• The City has revised the first “Notification of Parking Ticket” letter that is mailed to a vehicle owner within seven days of a ticket being issued. Besides stating the reason, date and time of the violation, the letter clearly lists the options available to the citizen to either pay the ticket or appeal the ticket. The revised notification is intended to assist citizens in understanding their options immediately without having to seek further information via telephone or website. In addition to this initial notice, the City also mails three other notices to citizens to remind them that a ticket payment is outstanding.
  • The City has revised its temporary parking permit program to prohibit a citizen from obtaining a parking pass for at least seven days after their initial seven day pass has expired. The new rule was established after the City determined that citizens were abusing the temporary parking pass program which was originally established to allow for visitors, health care professionals and other temporary visitors to a home to park in a residential parking zone without a residential sticker. (NOTE: The City also offers a temporary parking pass program for construction vehicles and other private vendors offering in-home services which is managed by the City’s Department of Licenses and Inspections, 302-576-3030).
  • New informational labels for parking meters (see attached images) have been ordered and will soon be applied to all meters throughout the City. The new stickers will inform citizens of the two-hour parking limitation at meters on Monday through Friday; information about enforcement not occurring on Saturdays and Sundays; parking rates; hours that parking enforcement officers are on patrol; and information about how to report a broken meter.
  • Mayor Baker will also soon send legislation to City Council to establish a Wilmington Parking Regulation Council that will advise the Mayor and Council of issues related to parking and ticketing concerns. The Council will also review new processes and technologies to continue to make parking and ticketing regulations more transparent while at the same time helping the City to adhere to the need for parking regulations and restrictions. The new Council will be comprised of officials from the Administration and Council, private parking authorities, and citizens.
Mayor Baker today also updated other reforms to the parking and ticketing programs were previously announced by his office:
  • The City’s PREOs (Parking Regulations Enforcement Officers) have received 10 hours of training focusing on deploying these City employees as ambassadors for the City while at the same time stressing their legal responsibility to enforce parking laws. The training has also focused on one-on-one contact with citizens as well as when and how to disengage from a conversation with a citizen when necessary while issuing a ticket to avoid a verbal or physical altercation.
  • Beginning May 1, the City’s PREOs will distribute informational brochures concerning parking rules in Wilmington to educate citizens about parking laws, how those laws are enforced and how to avoid receiving a ticket.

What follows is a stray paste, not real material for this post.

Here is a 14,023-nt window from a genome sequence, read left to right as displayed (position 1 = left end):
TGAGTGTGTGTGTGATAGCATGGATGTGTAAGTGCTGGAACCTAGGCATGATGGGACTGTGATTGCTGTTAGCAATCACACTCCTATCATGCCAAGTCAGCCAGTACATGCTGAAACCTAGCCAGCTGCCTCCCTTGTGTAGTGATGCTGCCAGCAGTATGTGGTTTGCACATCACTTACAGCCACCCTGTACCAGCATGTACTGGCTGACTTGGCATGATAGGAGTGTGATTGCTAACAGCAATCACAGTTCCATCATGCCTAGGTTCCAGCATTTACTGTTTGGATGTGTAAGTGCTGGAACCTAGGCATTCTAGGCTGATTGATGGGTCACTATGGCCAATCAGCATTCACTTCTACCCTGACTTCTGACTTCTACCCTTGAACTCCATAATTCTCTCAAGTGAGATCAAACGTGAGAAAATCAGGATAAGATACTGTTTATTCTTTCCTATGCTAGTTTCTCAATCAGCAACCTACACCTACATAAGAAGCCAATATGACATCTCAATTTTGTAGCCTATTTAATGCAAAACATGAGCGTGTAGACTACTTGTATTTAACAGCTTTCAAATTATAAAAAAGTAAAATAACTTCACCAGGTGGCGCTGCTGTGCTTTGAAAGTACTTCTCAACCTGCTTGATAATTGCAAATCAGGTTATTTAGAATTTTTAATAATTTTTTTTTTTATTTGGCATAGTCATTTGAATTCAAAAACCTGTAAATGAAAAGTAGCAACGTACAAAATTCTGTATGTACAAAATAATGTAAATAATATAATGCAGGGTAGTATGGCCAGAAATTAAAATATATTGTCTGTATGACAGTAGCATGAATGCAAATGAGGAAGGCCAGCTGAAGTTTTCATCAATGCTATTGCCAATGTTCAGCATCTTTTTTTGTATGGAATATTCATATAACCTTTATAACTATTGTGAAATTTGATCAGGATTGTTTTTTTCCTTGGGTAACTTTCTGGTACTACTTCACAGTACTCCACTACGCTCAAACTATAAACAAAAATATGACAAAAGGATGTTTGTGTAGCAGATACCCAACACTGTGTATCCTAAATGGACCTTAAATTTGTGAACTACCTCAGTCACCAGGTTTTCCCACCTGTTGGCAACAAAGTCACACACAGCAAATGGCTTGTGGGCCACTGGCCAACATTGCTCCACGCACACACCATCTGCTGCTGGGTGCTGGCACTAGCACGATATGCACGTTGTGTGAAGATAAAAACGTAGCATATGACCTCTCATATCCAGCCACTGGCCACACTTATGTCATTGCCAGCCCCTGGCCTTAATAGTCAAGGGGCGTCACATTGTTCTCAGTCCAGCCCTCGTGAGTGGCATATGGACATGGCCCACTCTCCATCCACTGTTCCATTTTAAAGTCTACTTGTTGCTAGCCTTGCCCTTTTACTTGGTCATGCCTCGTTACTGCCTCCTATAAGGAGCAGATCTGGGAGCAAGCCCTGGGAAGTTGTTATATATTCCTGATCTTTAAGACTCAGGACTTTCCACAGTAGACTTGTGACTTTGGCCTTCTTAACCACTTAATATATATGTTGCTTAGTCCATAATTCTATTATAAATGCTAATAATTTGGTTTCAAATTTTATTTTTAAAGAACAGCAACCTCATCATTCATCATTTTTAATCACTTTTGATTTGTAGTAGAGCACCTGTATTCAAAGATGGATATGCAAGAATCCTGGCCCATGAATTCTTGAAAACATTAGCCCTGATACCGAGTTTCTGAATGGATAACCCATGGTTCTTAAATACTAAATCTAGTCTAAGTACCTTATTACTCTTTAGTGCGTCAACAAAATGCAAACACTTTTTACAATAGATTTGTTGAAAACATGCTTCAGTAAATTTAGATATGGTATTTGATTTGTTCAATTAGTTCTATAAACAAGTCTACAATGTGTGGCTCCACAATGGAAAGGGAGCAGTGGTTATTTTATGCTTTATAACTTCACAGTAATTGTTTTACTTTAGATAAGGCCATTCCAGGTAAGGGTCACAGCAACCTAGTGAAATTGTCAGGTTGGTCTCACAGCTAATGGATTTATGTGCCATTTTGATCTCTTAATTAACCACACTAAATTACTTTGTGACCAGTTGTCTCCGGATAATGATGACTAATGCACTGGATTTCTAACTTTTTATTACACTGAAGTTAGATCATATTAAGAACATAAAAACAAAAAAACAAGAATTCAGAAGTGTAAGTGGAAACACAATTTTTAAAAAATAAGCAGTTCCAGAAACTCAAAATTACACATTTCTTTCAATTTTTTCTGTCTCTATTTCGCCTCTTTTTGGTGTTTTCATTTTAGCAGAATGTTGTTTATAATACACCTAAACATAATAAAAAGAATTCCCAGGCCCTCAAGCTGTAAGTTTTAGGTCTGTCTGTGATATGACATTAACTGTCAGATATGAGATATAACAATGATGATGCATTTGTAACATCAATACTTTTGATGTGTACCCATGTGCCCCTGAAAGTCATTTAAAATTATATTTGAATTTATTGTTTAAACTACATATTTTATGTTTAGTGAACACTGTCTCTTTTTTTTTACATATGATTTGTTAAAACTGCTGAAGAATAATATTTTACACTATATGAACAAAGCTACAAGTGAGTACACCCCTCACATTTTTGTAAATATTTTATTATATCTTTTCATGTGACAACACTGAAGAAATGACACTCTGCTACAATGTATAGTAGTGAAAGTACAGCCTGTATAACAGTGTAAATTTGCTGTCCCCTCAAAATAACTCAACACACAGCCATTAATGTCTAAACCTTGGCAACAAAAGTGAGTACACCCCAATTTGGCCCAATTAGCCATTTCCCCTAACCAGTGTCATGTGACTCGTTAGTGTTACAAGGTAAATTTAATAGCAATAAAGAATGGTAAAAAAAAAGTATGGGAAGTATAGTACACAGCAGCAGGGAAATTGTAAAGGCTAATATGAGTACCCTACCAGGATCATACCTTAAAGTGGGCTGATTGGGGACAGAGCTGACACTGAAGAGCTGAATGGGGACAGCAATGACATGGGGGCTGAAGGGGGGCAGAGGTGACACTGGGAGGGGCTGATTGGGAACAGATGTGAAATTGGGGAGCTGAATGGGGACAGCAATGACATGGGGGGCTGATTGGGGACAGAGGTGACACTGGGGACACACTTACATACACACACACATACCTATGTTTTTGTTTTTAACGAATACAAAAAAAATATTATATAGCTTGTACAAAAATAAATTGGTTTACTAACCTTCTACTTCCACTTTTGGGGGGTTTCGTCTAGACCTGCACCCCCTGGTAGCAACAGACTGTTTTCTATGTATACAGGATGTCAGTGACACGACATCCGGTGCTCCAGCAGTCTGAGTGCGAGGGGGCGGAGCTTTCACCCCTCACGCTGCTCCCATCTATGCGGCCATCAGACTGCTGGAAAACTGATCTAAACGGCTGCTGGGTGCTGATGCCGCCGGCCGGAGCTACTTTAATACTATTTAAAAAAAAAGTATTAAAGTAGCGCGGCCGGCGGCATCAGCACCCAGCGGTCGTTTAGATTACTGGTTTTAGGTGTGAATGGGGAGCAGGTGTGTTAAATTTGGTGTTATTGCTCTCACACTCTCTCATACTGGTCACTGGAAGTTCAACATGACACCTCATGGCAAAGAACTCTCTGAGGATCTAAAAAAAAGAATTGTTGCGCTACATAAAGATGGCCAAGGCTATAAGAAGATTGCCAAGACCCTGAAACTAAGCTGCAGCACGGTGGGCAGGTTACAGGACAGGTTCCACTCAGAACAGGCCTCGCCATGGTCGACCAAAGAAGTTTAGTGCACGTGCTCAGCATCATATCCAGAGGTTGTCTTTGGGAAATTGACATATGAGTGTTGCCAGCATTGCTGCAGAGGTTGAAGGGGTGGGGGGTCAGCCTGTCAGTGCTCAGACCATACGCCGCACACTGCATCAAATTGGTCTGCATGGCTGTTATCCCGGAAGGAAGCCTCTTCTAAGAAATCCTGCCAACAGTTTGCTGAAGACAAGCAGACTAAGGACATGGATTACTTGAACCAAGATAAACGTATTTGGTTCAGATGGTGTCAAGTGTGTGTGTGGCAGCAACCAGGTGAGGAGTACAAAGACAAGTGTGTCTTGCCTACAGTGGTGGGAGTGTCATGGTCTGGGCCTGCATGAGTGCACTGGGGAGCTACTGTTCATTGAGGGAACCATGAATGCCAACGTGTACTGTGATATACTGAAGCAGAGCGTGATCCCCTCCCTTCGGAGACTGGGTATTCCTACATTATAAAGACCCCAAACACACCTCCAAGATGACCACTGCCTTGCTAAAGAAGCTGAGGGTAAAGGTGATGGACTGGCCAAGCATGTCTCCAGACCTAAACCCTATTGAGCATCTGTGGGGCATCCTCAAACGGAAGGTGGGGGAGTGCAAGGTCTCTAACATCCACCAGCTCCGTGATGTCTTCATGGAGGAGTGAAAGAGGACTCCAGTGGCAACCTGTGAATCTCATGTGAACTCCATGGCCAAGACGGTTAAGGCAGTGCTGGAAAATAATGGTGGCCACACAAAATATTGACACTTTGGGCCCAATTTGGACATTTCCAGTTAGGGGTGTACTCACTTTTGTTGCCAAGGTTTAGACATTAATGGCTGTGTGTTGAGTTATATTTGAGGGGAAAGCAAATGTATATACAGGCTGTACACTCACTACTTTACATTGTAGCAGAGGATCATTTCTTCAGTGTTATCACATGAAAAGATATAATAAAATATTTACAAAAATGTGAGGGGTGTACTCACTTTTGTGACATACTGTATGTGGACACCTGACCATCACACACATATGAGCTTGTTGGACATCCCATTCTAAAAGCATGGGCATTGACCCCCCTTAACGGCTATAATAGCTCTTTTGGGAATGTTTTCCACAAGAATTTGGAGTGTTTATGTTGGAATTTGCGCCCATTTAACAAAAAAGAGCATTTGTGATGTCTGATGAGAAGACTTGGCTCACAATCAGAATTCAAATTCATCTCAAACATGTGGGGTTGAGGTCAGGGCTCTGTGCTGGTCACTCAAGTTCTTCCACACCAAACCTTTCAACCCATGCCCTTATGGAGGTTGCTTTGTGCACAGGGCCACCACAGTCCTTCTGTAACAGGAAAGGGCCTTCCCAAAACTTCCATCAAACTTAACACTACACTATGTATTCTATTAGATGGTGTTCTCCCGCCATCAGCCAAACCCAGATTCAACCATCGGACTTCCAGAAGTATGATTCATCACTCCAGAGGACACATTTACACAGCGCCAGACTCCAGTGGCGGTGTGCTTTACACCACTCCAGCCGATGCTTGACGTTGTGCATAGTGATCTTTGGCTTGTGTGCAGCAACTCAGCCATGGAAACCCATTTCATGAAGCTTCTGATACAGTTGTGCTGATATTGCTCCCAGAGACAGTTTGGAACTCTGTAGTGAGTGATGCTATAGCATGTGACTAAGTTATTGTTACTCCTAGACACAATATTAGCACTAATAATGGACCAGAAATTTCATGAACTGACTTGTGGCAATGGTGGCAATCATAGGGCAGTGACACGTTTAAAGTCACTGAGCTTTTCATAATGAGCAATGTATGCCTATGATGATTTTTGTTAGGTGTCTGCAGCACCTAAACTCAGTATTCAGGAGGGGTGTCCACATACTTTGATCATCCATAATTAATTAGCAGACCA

• On February 1, the City posted a concise list of parking regulations on its website ( including information about obtaining residential and business-related parking permits, temporary parking permits for family and friends who visit, street signage information, meter information, metered parking spaces for persons with disabilities and the process for paying fines or appealing tickets along with a host of other laws. The list also includes contact information so citizens may call the City with questions. The parking tips list is also available via U.S. mail to any citizen who does not have access to the Internet. They may request the information by calling the Office of Constituent Services at 576-2489.
  • The City is continuing to adopt “smart” technology to upgrade its metered parking system. The City has ordered six additional multiple-space parking kiosks that will accept credit card payments and print a receipt for citizens, as well as 23 single-space meters that allow for payment by cell phone. The City has already installed multi-space parking kiosks along Justison Street on the Riverfront that also provide new payment options and receipts for citizens.
  • The City changed all metered limited-time parking in Wilmington from one-hour to two hours in 2011. A survey of downtown businesses indicated that the vast majority of businesses favored extended parking for their customers. All meters in Wilmington allow for the purchase of up to two hours of parking ($.25 for each 15 minutes of parking).
  • The City extended the length of time for commercial and retail businesses to use loading zones in 2011. The City revised its loading zone law to allow for the use of such zones for the active loading or unloading of materials for up to one hour instead of the previously allowed 15 minutes. In addition, non-commercial vehicles that are used by businesses for commercial purposes may place magnetic panels on each of a vehicle’s front doors indicating the name of the business and may use loading zones in the City for up to one hour.